Gary Neville's restoration period

Maligned United man has proved versatility again
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The Independent Online

As Old Trafford disgorged the faithful, the TV lights picked out the obvious suspects for post-match interview: Dwight Yorke, that familiar grin illuminated, following his first goal of the season; Teddy Sheringham, on target once again, elevating him to Manchester United's leading scorer; and even Mickaël Silvestre, whose cross led to Paul Scholes' decisive goal in the 3-1 defeat of PSV Eindhoven. But no Gary Neville.

As Old Trafford disgorged the faithful, the TV lights picked out the obvious suspects for post-match interview: Dwight Yorke, that familiar grin illuminated, following his first goal of the season; Teddy Sheringham, on target once again, elevating him to Manchester United's leading scorer; and even Mickaël Silvestre, whose cross led to Paul Scholes' decisive goal in the 3-1 defeat of PSV Eindhoven. But no Gary Neville.

It is rare to discover the elder of the Neville brothers in Garboesque mood. The defender possesses the same assurance when confronted with a microphone or notebook as he has over seven European seasons when facing rapier-sharp forwards. "Went straight home," was the explanation of "Ned" Kelly, the Manchester United "minder", who would consider it a personal failure if there were any gaps in his knowledge of all club minutiae.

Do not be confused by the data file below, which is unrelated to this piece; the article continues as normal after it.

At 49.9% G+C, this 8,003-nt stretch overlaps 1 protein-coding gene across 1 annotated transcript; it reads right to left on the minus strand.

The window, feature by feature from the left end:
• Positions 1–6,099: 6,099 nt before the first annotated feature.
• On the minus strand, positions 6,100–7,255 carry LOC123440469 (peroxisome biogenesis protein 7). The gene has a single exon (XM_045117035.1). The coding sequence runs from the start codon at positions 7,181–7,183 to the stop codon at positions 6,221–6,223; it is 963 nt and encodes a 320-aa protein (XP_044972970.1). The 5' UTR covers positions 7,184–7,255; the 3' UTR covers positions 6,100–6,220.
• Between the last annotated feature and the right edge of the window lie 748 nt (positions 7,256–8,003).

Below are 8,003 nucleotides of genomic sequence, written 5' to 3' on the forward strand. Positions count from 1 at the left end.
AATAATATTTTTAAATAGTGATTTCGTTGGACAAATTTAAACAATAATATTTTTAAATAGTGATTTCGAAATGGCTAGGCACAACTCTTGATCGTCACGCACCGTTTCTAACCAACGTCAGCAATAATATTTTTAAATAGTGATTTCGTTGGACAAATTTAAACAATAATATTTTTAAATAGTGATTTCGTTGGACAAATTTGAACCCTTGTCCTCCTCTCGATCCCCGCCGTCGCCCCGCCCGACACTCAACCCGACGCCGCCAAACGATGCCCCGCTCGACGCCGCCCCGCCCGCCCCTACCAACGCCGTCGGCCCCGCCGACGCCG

"Got a touch of flu." It crossed your mind that it could have been the convenient flu you got when you wanted to bunk off school, his nonappearance possibly not unconnected with a tale in a tabloid the following morning, detailing his break-up with his fiancée. But most likely the defender just felt that his evening's exhibition had spoken eloquently enough.

On a night when United fielded five England players, and held in reserve another three on the bench, Neville was arguably the best on view, even at his less-favoured position of centre-back. The problem is that the Bury-born defender simply doesn't attract the same superlatives as a Beckham or Giggs.

"Gary Glitters" headlines are something of a rarity. The Nevilles don't have blinders. Like his brother Philip, much-condemned following Euro 2000, Gary tends only to provoke attention when he blunders. The Wright brothers may have discovered flight; in the past few months, the Neville brothers have certainly discovered what it is to fall from the clouds.

It is 10 months ago that Gary committed those two errors against Vasco da Gama in the Club World Champ-ionship in Brazil, yet those aberrations still stain him as distinctly as gravy splashed on a dress shirt. Yet, it is the manner in which both the brothers have responded to being hauled through the critical wringer, standing defiant against the sneers with their their sheer durability, which so commends them to Sir Alex Ferguson and a succession of England coaches.